Another embodiment of an apparatus for assessing a constituent of a semiconductor substrate comprises an infrared source configured to direct a beam of radiation in a desired infrared bandwidth to the substrate, and a detector configured to determine the actual infrared reflectance spectrum of a semiconductor substrate. This embodiment of the apparatus can further include a computer operable medium operatively coupled to the detector. The computer operable medium contains instructions that (1) ascertain a model plasma frequency value and a model collision frequency value for the actual infrared reflectance spectrum, and (2) determine a dopant type in the semiconductor substrate using the model plasma and collision frequency values and a relationship between dopant types and a combination of plasma frequency values and collision frequency values.

BRIEF DESCRIPTION OF THE DRAWINGS

FIG. 1 is a flow chart illustrating a non-contact method for assessing a constituent in a semiconductor substrate in accordance with an embodiment of the invention.

FIG. 2A is a graph illustrating a stage of ascertaining a plasma frequency value and a collision frequency value in accordance with an embodiment of the method of FIG. 1.

FIG. 2B is a graph illustrating a subsequent stage of ascertaining a plasma frequency value and a collision frequency value in accordance with an embodiment of the method of FIG. 1.

FIG. 3 is a graph of relationships between types of dopants and combinations of plasma frequency values and collision frequency values in accordance with one embodiment of the method of FIG. 1.

FIG. 4 is a graph of another relationship between types of dopants and a metric factor based on plasma frequency and collision frequency values in accordance with a different embodiment of the method shown in FIG. 1.

FIG. 5 is a schematic view of an apparatus for assessing a constituent in a semiconductor substrate in accordance with an embodiment of the invention.

FIG. 6 is a schematic view of a control system including a computer operable medium containing instructions for use with the apparatus of FIG. 5 to assess a constituent of a semiconductor substrate in accordance with an embodiment of the invention.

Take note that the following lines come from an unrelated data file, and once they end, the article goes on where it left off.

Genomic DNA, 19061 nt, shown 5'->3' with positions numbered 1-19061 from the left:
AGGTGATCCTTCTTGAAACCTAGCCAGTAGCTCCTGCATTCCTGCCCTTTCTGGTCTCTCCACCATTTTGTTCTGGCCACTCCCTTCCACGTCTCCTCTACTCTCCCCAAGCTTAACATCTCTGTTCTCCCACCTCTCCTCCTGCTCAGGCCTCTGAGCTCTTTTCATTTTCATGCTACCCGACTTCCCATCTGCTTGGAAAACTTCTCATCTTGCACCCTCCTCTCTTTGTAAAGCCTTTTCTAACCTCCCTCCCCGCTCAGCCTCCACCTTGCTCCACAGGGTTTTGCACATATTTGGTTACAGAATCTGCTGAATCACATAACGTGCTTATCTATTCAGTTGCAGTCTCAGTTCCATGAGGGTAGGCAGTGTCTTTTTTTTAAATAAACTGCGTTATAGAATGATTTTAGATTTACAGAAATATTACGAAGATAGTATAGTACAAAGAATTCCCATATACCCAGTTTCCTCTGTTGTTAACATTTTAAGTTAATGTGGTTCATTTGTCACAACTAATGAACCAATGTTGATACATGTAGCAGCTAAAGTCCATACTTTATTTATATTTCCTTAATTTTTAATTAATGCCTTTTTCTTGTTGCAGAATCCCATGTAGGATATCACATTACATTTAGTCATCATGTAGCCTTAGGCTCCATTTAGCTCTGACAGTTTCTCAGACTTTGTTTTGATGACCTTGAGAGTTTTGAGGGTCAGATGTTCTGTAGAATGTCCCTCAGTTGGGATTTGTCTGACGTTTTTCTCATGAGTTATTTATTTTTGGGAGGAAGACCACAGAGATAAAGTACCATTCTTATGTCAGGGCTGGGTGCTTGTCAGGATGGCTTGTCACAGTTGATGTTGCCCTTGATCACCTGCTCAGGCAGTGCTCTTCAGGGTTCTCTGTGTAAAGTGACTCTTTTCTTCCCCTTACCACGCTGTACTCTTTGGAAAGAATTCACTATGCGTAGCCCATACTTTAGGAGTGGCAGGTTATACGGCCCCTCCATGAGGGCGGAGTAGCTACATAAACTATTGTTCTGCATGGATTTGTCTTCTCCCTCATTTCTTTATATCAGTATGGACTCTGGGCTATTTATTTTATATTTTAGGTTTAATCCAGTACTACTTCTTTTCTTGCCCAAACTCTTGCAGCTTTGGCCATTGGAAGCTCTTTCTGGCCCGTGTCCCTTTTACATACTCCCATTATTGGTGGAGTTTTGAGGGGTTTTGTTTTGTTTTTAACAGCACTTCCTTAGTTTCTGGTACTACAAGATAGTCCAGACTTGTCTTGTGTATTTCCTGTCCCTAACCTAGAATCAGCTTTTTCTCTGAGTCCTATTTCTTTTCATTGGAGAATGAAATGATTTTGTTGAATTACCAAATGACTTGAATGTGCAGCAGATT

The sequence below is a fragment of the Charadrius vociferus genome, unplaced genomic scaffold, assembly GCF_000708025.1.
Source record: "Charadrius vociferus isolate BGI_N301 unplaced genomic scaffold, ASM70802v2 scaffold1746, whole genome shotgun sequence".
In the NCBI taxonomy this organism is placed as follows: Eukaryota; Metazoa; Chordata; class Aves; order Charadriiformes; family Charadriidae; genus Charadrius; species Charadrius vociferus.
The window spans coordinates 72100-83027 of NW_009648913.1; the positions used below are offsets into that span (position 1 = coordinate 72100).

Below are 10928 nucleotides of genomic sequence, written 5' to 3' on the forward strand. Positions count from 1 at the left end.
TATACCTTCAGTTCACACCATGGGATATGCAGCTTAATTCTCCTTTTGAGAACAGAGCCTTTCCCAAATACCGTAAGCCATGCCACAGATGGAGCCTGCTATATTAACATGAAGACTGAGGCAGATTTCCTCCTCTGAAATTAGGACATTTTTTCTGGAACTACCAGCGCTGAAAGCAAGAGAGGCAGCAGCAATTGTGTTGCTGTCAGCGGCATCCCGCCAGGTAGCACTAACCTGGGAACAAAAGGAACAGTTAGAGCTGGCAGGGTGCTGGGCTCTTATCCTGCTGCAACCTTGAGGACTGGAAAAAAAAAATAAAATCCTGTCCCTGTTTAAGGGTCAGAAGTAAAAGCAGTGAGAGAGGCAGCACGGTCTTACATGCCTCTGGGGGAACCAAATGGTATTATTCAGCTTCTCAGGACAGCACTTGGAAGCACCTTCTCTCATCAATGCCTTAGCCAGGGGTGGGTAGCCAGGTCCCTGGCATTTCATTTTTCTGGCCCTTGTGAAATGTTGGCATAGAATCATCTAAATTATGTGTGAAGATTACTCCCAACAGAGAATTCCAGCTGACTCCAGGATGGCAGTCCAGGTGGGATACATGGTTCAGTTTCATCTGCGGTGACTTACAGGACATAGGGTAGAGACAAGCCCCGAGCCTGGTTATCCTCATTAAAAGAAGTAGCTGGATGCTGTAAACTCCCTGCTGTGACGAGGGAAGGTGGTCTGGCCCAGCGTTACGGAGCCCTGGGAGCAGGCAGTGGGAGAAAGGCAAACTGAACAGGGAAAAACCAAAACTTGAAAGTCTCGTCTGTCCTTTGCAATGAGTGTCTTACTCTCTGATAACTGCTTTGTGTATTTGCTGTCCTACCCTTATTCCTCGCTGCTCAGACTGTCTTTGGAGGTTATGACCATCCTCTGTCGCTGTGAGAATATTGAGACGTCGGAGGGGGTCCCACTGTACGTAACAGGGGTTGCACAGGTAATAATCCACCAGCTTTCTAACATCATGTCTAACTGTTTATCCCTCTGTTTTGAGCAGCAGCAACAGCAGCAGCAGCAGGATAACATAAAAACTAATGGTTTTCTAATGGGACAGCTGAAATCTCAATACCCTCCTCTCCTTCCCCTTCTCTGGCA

FIG. 7 is a tool including an apparatus for non-contact assessment of a constituent in a semiconductor substrate and a workpiece processing assembly for performing a process on substrate in accordance with another embodiment of the invention.

DETAILED DESCRIPTION

Various embodiments of the invention are described in this section to provide specific details for a thorough understanding and enabling description of these embodiments. A person skilled in the art, however, will understand that the invention may be practiced without several of these details or additional details can be added to the invention. Well-known structures and functions have not been shown or described in detail to avoid unnecessarily obscuring the description of the embodiments of the invention. Where the context permits, singular or plural terms may also include the plural or singular term, respectively, and terms are defined as set forth in the American Heritage College Dictionary, Third Edition, published by Houghton Mifflin Company unless expressly specified otherwise. Moreover, unless the word “or” is expressly limited to mean only a single item exclusive from the other items in reference to a list of two or more items, then the use of “or” in such a list is to be interpreted as including (a) any single item in the list, (b) all of the items in the list, or (c) any combination of items in the list.

A. Embodiments of Non-Contact Methods of Assessing a Constituent in a Semiconductor Substrate

FIG. 1 is a flow chart illustrating one embodiment of a non-contact assessment method 10 for assessing a constituent in a semiconductor substrate in accordance with the invention. The assessment method 10 is particularly well suited for identifying the type of dopant incorporated (e.g. implanted) into a silicon wafer, gallium arsenide wafer, or other type of semiconductor substrate. An aspect of the assessment method 10 is that the incorporated atom specie can be identified without mechanically contacting the substrate with an electrode or other mechanical member. One embodiment of the assessment method 10 includes a data acquisition procedure 20, a modeling procedure 30, and an identification procedure 40. The data acquisition procedure 20 comprises obtaining an actual infrared (IR) reflectance spectrum of the semiconductor substrate. The modeling procedure 30 comprises ascertaining a plasma frequency value and a collision frequency value of the dopant type without mechanically contacting the semiconductor substrate, and the identification procedure 40 comprises determining the dopant type based upon the ascertained plasma frequency and collision frequency values of the IR reflectance spectrum. Each of these procedures is described in more detail below. One aspect of several embodiments of the assessment method 10 is that the doping atom specie can be identified quickly and without mechanically contacting the substrate to enhance the throughput and reduce potential contamination of the semiconductor substrate.